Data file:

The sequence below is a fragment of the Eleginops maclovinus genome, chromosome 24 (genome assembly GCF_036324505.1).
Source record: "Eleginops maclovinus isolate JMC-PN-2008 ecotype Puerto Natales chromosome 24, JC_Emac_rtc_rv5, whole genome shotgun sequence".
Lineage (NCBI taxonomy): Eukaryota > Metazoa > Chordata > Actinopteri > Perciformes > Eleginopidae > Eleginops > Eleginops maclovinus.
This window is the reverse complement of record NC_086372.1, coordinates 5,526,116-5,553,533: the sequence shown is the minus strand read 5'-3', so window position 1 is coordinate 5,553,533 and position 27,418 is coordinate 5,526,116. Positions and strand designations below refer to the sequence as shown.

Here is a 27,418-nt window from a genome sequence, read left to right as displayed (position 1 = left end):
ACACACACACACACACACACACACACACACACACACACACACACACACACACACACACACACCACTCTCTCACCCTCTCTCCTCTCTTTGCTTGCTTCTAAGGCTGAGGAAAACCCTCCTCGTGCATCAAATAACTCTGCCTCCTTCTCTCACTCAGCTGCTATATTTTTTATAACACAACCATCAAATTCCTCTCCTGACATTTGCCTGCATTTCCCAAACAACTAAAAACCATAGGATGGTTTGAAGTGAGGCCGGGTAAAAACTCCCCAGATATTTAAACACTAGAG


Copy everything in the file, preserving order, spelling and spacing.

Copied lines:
The sequence below is a fragment of the Eleginops maclovinus genome, chromosome 24 (genome assembly GCF_036324505.1).
Source record: "Eleginops maclovinus isolate JMC-PN-2008 ecotype Puerto Natales chromosome 24, JC_Emac_rtc_rv5, whole genome shotgun sequence".
Lineage (NCBI taxonomy): Eukaryota > Metazoa > Chordata > Actinopteri > Perciformes > Eleginopidae > Eleginops > Eleginops maclovinus.
This window is the reverse complement of record NC_086372.1, coordinates 5,526,116-5,553,533: the sequence shown is the minus strand read 5'-3', so window position 1 is coordinate 5,553,533 and position 27,418 is coordinate 5,526,116. Positions and strand designations below refer to the sequence as shown.

Here is a 27,418-nt window from a genome sequence, read left to right as displayed (position 1 = left end):
ACACACACACACACACACACACACACACACACACACACACACACACACACACACACACACACCACTCTCTCACCCTCTCTCCTCTCTTTGCTTGCTTCTAAGGCTGAGGAAAACCCTCCTCGTGCATCAAATAACTCTGCCTCCTTCTCTCACTCAGCTGCTATATTTTTTATAACACAACCATCAAATTCCTCTCCTGACATTTGCCTGCATTTCCCAAACAACTAAAAACCATAGGATGGTTTGAAGTGAGGCCGGGTAAAAACTCCCCAGATATTTAAACACTAGAG